What is the easiest way to add noise to a circuit?

I'd like to have a sinousid wave with some noise. Then use that signal as input for an arduino, visualize that signal in Matlab and use a simple filter (moving average, for example) to remove the noise. To create the sinusoid I'm using a little DSO Nano v3 but I don't know a simple way to add noise (real noise, I don't want to add noise through Matlab).

• Real noise can be created with a reverse biased transistor, then use HPF and amplify noise 1,000 times or more to be useful. Digitally, a true random number generator can emulate noise, though it is more of a 'pop-corn' noise than white or pink noise like a transistor would get you. – Sparky256 Sep 27 '18 at 1:03
• audio signal from an off-station AM radio – jsotola Sep 27 '18 at 1:05

This circuit will get you noise; the output noise of Q1 is large enough (5 milliVolts RMS or about 30 mV Peak Peak for 6 sigma or about 1 part per million) to cause serious distortion across the base-emitter junction of Q2, unless Q2 has a large Remitter. [ in the first version of this post, I made a GAIN error; the math shows Q1 gain is 200X, but I erred by simply scaling the total integrated noise in the full bandwidth, or 28 microVolts, by 1,000X. Again correct scale factor is 200X] simulate this circuit – Schematic created using CircuitLab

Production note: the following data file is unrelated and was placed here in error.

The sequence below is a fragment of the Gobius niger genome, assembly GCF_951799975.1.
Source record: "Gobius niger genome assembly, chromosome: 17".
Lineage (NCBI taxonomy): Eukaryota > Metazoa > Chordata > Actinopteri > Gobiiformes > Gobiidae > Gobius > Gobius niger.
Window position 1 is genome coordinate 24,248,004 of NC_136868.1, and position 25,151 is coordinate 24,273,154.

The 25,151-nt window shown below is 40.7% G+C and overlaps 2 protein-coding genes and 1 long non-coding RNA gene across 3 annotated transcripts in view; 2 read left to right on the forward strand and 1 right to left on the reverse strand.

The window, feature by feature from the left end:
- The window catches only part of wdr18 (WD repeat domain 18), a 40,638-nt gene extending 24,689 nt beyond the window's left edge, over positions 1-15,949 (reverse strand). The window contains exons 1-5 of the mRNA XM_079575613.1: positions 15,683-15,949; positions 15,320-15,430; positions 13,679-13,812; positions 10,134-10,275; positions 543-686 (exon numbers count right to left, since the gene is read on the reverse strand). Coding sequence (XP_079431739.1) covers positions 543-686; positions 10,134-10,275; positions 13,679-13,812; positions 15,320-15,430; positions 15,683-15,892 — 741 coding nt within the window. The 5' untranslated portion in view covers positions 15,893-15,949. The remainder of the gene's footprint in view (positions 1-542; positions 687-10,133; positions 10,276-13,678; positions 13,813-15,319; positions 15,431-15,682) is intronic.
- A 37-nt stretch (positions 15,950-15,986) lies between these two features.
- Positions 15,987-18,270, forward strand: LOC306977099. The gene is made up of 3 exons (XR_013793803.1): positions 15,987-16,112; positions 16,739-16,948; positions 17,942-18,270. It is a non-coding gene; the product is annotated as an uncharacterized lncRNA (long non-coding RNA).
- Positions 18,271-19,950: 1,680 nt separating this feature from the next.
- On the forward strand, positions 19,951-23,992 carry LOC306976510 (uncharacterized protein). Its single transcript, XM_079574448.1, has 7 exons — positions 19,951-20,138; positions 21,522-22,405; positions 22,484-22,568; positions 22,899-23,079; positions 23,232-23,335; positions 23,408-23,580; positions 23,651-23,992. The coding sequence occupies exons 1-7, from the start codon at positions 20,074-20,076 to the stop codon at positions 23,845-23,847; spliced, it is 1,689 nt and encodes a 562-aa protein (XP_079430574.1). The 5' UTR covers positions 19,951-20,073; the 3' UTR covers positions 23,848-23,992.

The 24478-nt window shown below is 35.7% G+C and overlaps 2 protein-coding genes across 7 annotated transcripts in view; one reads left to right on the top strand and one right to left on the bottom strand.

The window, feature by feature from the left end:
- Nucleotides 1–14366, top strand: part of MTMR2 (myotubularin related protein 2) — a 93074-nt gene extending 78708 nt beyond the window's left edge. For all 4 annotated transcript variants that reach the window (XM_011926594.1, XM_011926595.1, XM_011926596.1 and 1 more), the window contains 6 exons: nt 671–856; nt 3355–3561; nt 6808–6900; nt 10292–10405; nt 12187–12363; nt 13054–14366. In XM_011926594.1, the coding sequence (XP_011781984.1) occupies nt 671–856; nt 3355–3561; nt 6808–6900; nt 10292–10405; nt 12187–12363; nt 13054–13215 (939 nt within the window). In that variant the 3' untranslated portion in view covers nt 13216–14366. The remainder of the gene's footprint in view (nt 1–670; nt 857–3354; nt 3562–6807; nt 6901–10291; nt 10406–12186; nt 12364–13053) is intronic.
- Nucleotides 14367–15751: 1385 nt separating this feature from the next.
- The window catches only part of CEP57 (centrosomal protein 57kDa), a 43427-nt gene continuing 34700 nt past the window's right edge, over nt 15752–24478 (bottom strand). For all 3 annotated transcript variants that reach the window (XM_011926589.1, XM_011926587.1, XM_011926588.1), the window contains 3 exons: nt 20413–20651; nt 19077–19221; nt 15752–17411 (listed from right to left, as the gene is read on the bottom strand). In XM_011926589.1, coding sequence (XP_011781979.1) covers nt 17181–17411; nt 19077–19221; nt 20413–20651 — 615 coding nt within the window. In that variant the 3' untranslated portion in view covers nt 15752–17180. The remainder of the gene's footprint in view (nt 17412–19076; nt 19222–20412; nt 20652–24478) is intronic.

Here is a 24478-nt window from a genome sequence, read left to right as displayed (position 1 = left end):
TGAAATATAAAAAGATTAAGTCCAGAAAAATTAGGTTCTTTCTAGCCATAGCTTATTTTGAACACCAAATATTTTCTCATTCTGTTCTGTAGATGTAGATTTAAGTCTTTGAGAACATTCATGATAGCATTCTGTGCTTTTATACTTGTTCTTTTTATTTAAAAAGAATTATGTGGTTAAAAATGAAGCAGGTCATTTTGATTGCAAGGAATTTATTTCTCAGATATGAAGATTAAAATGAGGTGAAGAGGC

Notice the self-biasing of each stage: scaling the total base resistors to be BETA * Rcollector will cause Vcollector_DC to be nearly VDD/2 under all conditions.

This self-biasing, useful as DC as a operating-point servo-loop (regulator) also NULLS out the very low frequency SIGNAL, because low frequency simply looks like a variation in operating-point. Thus low frequency NOISE will be nulled out.

The bandwidth of the noise is probably set by Rc of stage1 and the Cmiller (input capacitance) of Q2. Wit 40X gain of Q2, and assumed Cob (C_collector_base) of 10pF, thus Cmiller is (1 + Av) * 10pF = 410 pF. With Rc = 1Kohm, and Cload = 10pF (Cob Q1) + 410pF from Q2, the time constant Tau is 1K * 420pF = 0.42 microseconds, radian frequency of 1/0.42uS, Hertz frequency of 1/(2 * pi * 0.42uS) ~~ 400,000Hz. This is not the assumed 1MHz bandwidth. Your noise will be about 3dB (0.707) lower than predicted.

Additional to what @Sparky256 said, you can simply generate true random noise with a reverse biased diode, followed by a high gain OPAMP. The output of the OPAMP can then be coupled onto the sine wave with a capacitor.